He often professed his admiration for writers like William Blake and William S. Burroughs, even working their themes and imagery into his songs from time to time. It’s hard to listen to, say, The Fall’s skeletal, sinister “Hip Priest” without catching echoes of Burroughs’ short story “The ‘Priest’ They Called Him.” And in The Fall’s “Before the Moon Falls,” Smith took Blake’s famous line, “I must create a system or be enslaved by another man’s,” and rephrased it as his own: “I must create a new regime / Or live by another man’s.”
In The Exegesis of Philip K. Dick, the iconic science-fiction author outlined his delirious, scattershot philosophy of writing, human consciousness, and the universe. At one point in the book, he writes, “I do seem attracted to trash, as if the clue – the clue – lies there. I’m always ferreting out elliptical points, odd angles. What I write doesn’t make a whole lot of sense. There is fun and religion and psychotic horror strewn about like a bunch of hats. Also, there is a social or sociological drift – rather than toward the hard sciences, the overall impression is childish but interesting.”
While Smith wasn’t much of a sci-fi fan overall – “Looks like science-fiction films or revival gothic pigswill,” he sneered on “It’s the New Thing” – he was an avowed fan of Dick’s work. And Smith’s attraction to trash, angularity, nonsense, fun, religion, horror, sociology, and childishness was eerily similar.
Listening to The Fall’s music, though, it seems more likely that Smith simply paralleled his favourite writers – and musicians, such as Can, the Monks, and Captain Beefheart – rather than trying to sound like them. He had far too much fierce, working-class pride to do anything other than be himself, utterly and uniquely. “I don’t consider myself as a musician,” he told Sounds in 1982. “I’m deeply ashamed that my passport says ‘songwriter/musician.’ There's some vague affectation about it. I could say ‘dock clerk’ ’cause I'm trained as that.”
Smith dabbled in the occult. Rip It Up and Start Again’s Simon Reynolds called his style “a kind of Northern English magic realism that mixed industrial grime with the unearthly and the uncanny.” With the Fall, he tapped into a form of unrealism that dislocated punk rock from its topical tendencies. “The Fall defies logic. Our past defies logic. A threat: The Fall is a threat,” Smith exclaimed to the NME in 1980. Yet at its heart, The Fall’s music was always topical. Who could have guessed at first glance that the group’s 1982 song “Marquis Cha Cha,” with its slinky yet frantic playfulness and out-of-joint clatter, was about the Falklands War? Or that “Eat Y’Self Fitter” – a defining track of the band’s 1983 classic Perverted by Language, another Fall title that could have served as their motto – was ultimately about isolation and alienation in the digital age? The digital age, after all, was still in its infancy in 1983. Yet there was Smith, delivering wry observations that foresaw the way we live in 2018: “Became a recluse / And bought a computer / Set it up in the home / Elusive big one / On the screen / Saw the Holy Ghost, I swear / On the screen.”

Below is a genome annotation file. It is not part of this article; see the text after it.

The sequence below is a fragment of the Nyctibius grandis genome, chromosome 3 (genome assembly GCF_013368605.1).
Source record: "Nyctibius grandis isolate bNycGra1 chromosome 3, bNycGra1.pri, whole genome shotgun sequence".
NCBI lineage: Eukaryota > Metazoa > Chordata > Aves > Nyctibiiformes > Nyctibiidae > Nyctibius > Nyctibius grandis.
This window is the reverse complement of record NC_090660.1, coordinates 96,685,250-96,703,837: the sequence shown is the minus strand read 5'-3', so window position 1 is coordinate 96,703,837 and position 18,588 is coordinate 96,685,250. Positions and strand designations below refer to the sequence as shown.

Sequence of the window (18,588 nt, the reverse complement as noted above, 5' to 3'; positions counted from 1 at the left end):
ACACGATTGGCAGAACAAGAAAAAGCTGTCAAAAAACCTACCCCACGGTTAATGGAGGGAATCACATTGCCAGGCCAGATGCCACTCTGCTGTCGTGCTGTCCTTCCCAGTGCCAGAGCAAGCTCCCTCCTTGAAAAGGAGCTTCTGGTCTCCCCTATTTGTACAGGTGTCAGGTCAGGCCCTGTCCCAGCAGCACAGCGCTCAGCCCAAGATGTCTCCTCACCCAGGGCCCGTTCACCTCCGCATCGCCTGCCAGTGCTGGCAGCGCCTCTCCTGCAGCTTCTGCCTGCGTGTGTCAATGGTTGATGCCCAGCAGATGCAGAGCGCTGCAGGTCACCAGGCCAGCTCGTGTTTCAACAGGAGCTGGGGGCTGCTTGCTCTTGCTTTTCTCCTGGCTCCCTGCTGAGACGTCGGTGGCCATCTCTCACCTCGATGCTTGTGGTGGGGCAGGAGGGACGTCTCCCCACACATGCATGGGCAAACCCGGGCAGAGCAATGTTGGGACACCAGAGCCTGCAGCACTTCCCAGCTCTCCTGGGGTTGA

There will be no more new Fall albums, which for the past few decades have appeared like clockwork, on average once per year. You could set the world’s countdown to Armageddon by them. Up to his death, Smith continued making good albums. The last one, released in 2017, was New Facts Emerge. On its title track, his voice lapses into an almost indecipherable blur of eroded tissue and gargled neglect. That only makes it more staggeringly powerful. What’s he singing about? It’s impossible to make out a single word. Spewing piss and vinegar, he can’t be bothered to form syllables, to allow his message any longer to be perverted by language.
Jason Heller is on Twitter.
This article originally appeared on Noisey US.